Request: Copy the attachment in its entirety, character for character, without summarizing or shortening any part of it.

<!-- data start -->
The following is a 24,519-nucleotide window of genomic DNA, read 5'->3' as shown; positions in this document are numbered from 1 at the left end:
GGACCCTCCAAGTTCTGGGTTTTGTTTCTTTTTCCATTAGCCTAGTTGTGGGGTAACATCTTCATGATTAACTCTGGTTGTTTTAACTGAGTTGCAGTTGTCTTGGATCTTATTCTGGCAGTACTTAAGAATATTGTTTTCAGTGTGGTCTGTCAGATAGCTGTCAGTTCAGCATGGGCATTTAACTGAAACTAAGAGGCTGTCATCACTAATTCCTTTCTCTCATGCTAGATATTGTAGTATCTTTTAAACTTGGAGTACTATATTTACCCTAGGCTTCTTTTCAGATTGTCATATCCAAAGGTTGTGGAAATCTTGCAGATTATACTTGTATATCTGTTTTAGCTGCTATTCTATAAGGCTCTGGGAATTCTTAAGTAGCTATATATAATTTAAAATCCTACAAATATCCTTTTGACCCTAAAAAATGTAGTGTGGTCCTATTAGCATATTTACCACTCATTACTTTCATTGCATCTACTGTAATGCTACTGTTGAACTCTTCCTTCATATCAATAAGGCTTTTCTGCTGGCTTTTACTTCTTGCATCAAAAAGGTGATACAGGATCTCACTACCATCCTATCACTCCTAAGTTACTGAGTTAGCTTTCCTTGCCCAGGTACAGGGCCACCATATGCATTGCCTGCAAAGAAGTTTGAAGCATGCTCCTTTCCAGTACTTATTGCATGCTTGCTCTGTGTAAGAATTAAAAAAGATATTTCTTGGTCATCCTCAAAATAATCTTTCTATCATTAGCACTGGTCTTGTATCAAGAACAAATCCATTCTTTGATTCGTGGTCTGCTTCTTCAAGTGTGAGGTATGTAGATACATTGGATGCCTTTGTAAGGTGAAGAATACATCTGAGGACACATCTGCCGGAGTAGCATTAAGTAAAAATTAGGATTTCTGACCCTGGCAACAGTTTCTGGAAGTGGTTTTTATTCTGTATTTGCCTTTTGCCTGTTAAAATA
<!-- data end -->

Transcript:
The following is a 24,519-nucleotide window of genomic DNA, read 5'->3' as shown; positions in this document are numbered from 1 at the left end:
GGACCCTCCAAGTTCTGGGTTTTGTTTCTTTTTCCATTAGCCTAGTTGTGGGGTAACATCTTCATGATTAACTCTGGTTGTTTTAACTGAGTTGCAGTTGTCTTGGATCTTATTCTGGCAGTACTTAAGAATATTGTTTTCAGTGTGGTCTGTCAGATAGCTGTCAGTTCAGCATGGGCATTTAACTGAAACTAAGAGGCTGTCATCACTAATTCCTTTCTCTCATGCTAGATATTGTAGTATCTTTTAAACTTGGAGTACTATATTTACCCTAGGCTTCTTTTCAGATTGTCATATCCAAAGGTTGTGGAAATCTTGCAGATTATACTTGTATATCTGTTTTAGCTGCTATTCTATAAGGCTCTGGGAATTCTTAAGTAGCTATATATAATTTAAAATCCTACAAATATCCTTTTGACCCTAAAAAATGTAGTGTGGTCCTATTAGCATATTTACCACTCATTACTTTCATTGCATCTACTGTAATGCTACTGTTGAACTCTTCCTTCATATCAATAAGGCTTTTCTGCTGGCTTTTACTTCTTGCATCAAAAAGGTGATACAGGATCTCACTACCATCCTATCACTCCTAAGTTACTGAGTTAGCTTTCCTTGCCCAGGTACAGGGCCACCATATGCATTGCCTGCAAAGAAGTTTGAAGCATGCTCCTTTCCAGTACTTATTGCATGCTTGCTCTGTGTAAGAATTAAAAAAGATATTTCTTGGTCATCCTCAAAATAATCTTTCTATCATTAGCACTGGTCTTGTATCAAGAACAAATCCATTCTTTGATTCGTGGTCTGCTTCTTCAAGTGTGAGGTATGTAGATACATTGGATGCCTTTGTAAGGTGAAGAATACATCTGAGGACACATCTGCCGGAGTAGCATTAAGTAAAAATTAGGATTTCTGACCCTGGCAACAGTTTCTGGAAGTGGTTTTTATTCTGTATTTGCCTTTTGCCTGTTAAAATA